Theorising Textbook Adaptation in English Language Teaching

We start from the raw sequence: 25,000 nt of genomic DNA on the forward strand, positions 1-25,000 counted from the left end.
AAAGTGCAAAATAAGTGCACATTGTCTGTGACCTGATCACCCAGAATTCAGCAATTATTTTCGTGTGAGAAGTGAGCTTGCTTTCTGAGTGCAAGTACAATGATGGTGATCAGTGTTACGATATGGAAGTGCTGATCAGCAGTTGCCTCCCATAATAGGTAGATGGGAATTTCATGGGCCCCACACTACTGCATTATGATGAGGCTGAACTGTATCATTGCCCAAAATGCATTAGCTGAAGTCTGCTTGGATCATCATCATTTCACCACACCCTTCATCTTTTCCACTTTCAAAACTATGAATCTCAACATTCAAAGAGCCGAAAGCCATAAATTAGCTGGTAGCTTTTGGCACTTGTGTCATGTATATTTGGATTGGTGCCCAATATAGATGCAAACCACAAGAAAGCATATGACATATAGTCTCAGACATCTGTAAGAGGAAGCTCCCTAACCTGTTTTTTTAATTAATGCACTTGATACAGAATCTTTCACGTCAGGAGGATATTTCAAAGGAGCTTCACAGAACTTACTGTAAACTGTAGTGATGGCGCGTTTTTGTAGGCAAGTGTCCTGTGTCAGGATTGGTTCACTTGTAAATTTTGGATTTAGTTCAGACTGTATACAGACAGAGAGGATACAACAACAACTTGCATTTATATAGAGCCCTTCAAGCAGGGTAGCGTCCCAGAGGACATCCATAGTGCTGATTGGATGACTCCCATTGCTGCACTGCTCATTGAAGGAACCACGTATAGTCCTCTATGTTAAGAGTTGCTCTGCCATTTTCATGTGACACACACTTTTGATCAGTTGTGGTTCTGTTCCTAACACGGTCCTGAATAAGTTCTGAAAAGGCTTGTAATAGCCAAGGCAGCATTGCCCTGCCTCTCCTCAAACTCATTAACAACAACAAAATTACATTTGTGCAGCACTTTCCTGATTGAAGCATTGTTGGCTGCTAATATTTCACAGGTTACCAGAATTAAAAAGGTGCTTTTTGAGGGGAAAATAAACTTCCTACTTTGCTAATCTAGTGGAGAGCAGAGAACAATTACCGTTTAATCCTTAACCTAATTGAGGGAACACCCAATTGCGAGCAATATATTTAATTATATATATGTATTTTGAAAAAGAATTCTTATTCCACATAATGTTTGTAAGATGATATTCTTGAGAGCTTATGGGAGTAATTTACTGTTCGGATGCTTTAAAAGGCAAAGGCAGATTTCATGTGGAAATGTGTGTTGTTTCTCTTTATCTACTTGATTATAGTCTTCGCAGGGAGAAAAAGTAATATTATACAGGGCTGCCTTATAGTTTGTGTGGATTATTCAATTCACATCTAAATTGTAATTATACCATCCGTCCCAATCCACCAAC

Even though textbooks are a central component of the daily instructional practice of English language teachers, relatively little research has been conducted on how teachers actually use (i.e., adapt) textbooks in the classroom. This gap is aggravated by the fact that the terminology proposed in the literature to analyse teachers’ textbook use is characterised by inconsistencies because different terms denote the same adaptation techniques, identical terms refer to different techniques and suggested frameworks differ in the fact that comparable techniques are allocated to different categories. This inconsistency mirrors the difficulty of operationally defining adaptation techniques, as the terms used may be unambiguous but vague and therefore of reduced explanatory power or more specific but potentially unreliable because an adaptation may be matched to different terms given the complexity of a particular textbook adaptation. Discussing these aspects, this paper proposes a research-informed framework to contribute to a systematic description of textbook adaptation in foreign and second language teaching. Examining adaptation as a process, it is argued that teachers, driven by an identified or felt mismatch between the textbook and other factors (e.g., school facilities, the learners, teacher cognition, course requirements, or outdatedness of the materials), engage in adaptation based on principles (i.e., ideas about best practices, by making changes to the content, the language and/or the sequence of activities offered by the textbook authors). Even though related to English language teaching, this paper does not exclusively inform this context as it offers implications for research on textbook use in other disciplines.
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